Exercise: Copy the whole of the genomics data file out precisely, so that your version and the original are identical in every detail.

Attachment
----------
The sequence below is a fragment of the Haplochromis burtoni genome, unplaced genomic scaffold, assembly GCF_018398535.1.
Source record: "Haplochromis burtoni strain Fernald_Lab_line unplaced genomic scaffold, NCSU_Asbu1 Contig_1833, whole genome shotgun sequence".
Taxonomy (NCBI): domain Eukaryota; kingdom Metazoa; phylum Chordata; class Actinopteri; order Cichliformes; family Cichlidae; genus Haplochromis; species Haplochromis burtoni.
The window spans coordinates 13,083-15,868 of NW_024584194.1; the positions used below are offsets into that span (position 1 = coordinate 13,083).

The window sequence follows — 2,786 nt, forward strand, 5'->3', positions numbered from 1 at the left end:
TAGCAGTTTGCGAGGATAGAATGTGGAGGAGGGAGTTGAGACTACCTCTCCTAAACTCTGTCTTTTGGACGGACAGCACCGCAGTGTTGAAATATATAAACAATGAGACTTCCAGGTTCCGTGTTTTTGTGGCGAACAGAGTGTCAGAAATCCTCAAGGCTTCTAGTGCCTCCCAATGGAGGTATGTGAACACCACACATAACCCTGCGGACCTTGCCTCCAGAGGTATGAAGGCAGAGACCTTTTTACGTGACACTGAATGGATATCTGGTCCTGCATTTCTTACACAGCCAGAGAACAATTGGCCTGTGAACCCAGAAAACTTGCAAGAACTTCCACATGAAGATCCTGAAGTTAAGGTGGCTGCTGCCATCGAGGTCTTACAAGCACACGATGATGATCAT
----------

The sequence below is a fragment of the Haplochromis burtoni genome, unplaced genomic scaffold, assembly GCF_018398535.1.
Source record: "Haplochromis burtoni strain Fernald_Lab_line unplaced genomic scaffold, NCSU_Asbu1 Contig_1833, whole genome shotgun sequence".
Taxonomy (NCBI): domain Eukaryota; kingdom Metazoa; phylum Chordata; class Actinopteri; order Cichliformes; family Cichlidae; genus Haplochromis; species Haplochromis burtoni.
The window spans coordinates 13,083-15,868 of NW_024584194.1; the positions used below are offsets into that span (position 1 = coordinate 13,083).

The window sequence follows — 2,786 nt, forward strand, 5'->3', positions numbered from 1 at the left end:
TAGCAGTTTGCGAGGATAGAATGTGGAGGAGGGAGTTGAGACTACCTCTCCTAAACTCTGTCTTTTGGACGGACAGCACCGCAGTGTTGAAATATATAAACAATGAGACTTCCAGGTTCCGTGTTTTTGTGGCGAACAGAGTGTCAGAAATCCTCAAGGCTTCTAGTGCCTCCCAATGGAGGTATGTGAACACCACACATAACCCTGCGGACCTTGCCTCCAGAGGTATGAAGGCAGAGACCTTTTTACGTGACACTGAATGGATATCTGGTCCTGCATTTCTTACACAGCCAGAGAACAATTGGCCTGTGAACCCAGAAAACTTGCAAGAACTTCCACATGAAGATCCTGAAGTTAAGGTGGCTGCTGCCATCGAGGTCTTACAAGCACACGATGATGATCAT